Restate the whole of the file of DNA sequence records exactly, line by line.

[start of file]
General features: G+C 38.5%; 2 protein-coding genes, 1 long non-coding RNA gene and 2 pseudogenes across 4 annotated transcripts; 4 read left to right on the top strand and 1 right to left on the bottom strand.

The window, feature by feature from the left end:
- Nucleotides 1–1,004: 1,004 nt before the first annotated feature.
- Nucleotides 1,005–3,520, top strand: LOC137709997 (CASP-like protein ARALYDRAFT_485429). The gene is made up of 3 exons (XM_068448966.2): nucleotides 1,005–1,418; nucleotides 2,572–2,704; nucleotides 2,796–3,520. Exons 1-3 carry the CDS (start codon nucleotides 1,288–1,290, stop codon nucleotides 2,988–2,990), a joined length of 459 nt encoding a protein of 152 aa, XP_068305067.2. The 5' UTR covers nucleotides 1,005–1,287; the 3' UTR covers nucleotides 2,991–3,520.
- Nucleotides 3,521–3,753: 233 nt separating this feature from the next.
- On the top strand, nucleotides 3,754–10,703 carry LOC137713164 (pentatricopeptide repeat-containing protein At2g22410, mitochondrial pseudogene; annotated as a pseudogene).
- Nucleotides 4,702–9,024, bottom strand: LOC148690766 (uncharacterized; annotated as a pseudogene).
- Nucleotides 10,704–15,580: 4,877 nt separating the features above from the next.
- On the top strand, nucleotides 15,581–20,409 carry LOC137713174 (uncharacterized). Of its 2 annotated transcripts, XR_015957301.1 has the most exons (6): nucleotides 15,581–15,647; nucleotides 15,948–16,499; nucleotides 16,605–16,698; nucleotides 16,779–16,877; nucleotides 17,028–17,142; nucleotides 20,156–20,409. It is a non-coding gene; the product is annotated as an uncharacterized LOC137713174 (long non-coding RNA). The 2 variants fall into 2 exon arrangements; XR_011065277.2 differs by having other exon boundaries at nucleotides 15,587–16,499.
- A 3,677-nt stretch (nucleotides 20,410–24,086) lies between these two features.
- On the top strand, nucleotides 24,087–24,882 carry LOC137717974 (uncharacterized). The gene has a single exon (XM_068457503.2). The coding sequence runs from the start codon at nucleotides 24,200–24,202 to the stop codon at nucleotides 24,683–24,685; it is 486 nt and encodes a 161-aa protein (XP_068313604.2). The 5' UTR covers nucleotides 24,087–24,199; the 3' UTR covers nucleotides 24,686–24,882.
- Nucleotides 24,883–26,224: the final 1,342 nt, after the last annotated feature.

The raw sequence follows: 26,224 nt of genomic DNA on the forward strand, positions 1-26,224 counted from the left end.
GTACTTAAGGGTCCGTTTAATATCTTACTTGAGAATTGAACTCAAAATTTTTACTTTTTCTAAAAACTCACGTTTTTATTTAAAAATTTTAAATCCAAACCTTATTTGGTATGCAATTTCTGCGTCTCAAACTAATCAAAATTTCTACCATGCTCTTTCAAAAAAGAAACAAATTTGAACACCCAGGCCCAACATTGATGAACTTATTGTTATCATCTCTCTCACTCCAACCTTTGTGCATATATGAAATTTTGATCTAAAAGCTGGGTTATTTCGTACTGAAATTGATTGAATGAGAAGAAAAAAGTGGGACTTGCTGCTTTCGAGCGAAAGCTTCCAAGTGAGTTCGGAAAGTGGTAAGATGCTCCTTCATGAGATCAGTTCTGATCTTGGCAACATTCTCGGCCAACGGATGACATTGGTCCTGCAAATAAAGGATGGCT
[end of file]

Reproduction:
General features: G+C 38.5%; 2 protein-coding genes, 1 long non-coding RNA gene and 2 pseudogenes across 4 annotated transcripts; 4 read left to right on the top strand and 1 right to left on the bottom strand.

The window, feature by feature from the left end:
- Nucleotides 1–1,004: 1,004 nt before the first annotated feature.
- Nucleotides 1,005–3,520, top strand: LOC137709997 (CASP-like protein ARALYDRAFT_485429). The gene is made up of 3 exons (XM_068448966.2): nucleotides 1,005–1,418; nucleotides 2,572–2,704; nucleotides 2,796–3,520. Exons 1-3 carry the CDS (start codon nucleotides 1,288–1,290, stop codon nucleotides 2,988–2,990), a joined length of 459 nt encoding a protein of 152 aa, XP_068305067.2. The 5' UTR covers nucleotides 1,005–1,287; the 3' UTR covers nucleotides 2,991–3,520.
- Nucleotides 3,521–3,753: 233 nt separating this feature from the next.
- On the top strand, nucleotides 3,754–10,703 carry LOC137713164 (pentatricopeptide repeat-containing protein At2g22410, mitochondrial pseudogene; annotated as a pseudogene).
- Nucleotides 4,702–9,024, bottom strand: LOC148690766 (uncharacterized; annotated as a pseudogene).
- Nucleotides 10,704–15,580: 4,877 nt separating the features above from the next.
- On the top strand, nucleotides 15,581–20,409 carry LOC137713174 (uncharacterized). Of its 2 annotated transcripts, XR_015957301.1 has the most exons (6): nucleotides 15,581–15,647; nucleotides 15,948–16,499; nucleotides 16,605–16,698; nucleotides 16,779–16,877; nucleotides 17,028–17,142; nucleotides 20,156–20,409. It is a non-coding gene; the product is annotated as an uncharacterized LOC137713174 (long non-coding RNA). The 2 variants fall into 2 exon arrangements; XR_011065277.2 differs by having other exon boundaries at nucleotides 15,587–16,499.
- A 3,677-nt stretch (nucleotides 20,410–24,086) lies between these two features.
- On the top strand, nucleotides 24,087–24,882 carry LOC137717974 (uncharacterized). The gene has a single exon (XM_068457503.2). The coding sequence runs from the start codon at nucleotides 24,200–24,202 to the stop codon at nucleotides 24,683–24,685; it is 486 nt and encodes a 161-aa protein (XP_068313604.2). The 5' UTR covers nucleotides 24,087–24,199; the 3' UTR covers nucleotides 24,686–24,882.
- Nucleotides 24,883–26,224: the final 1,342 nt, after the last annotated feature.

The raw sequence follows: 26,224 nt of genomic DNA on the forward strand, positions 1-26,224 counted from the left end.
GTACTTAAGGGTCCGTTTAATATCTTACTTGAGAATTGAACTCAAAATTTTTACTTTTTCTAAAAACTCACGTTTTTATTTAAAAATTTTAAATCCAAACCTTATTTGGTATGCAATTTCTGCGTCTCAAACTAATCAAAATTTCTACCATGCTCTTTCAAAAAAGAAACAAATTTGAACACCCAGGCCCAACATTGATGAACTTATTGTTATCATCTCTCTCACTCCAACCTTTGTGCATATATGAAATTTTGATCTAAAAGCTGGGTTATTTCGTACTGAAATTGATTGAATGAGAAGAAAAAAGTGGGACTTGCTGCTTTCGAGCGAAAGCTTCCAAGTGAGTTCGGAAAGTGGTAAGATGCTCCTTCATGAGATCAGTTCTGATCTTGGCAACATTCTCGGCCAACGGATGACATTGGTCCTGCAAATAAAGGATGGCT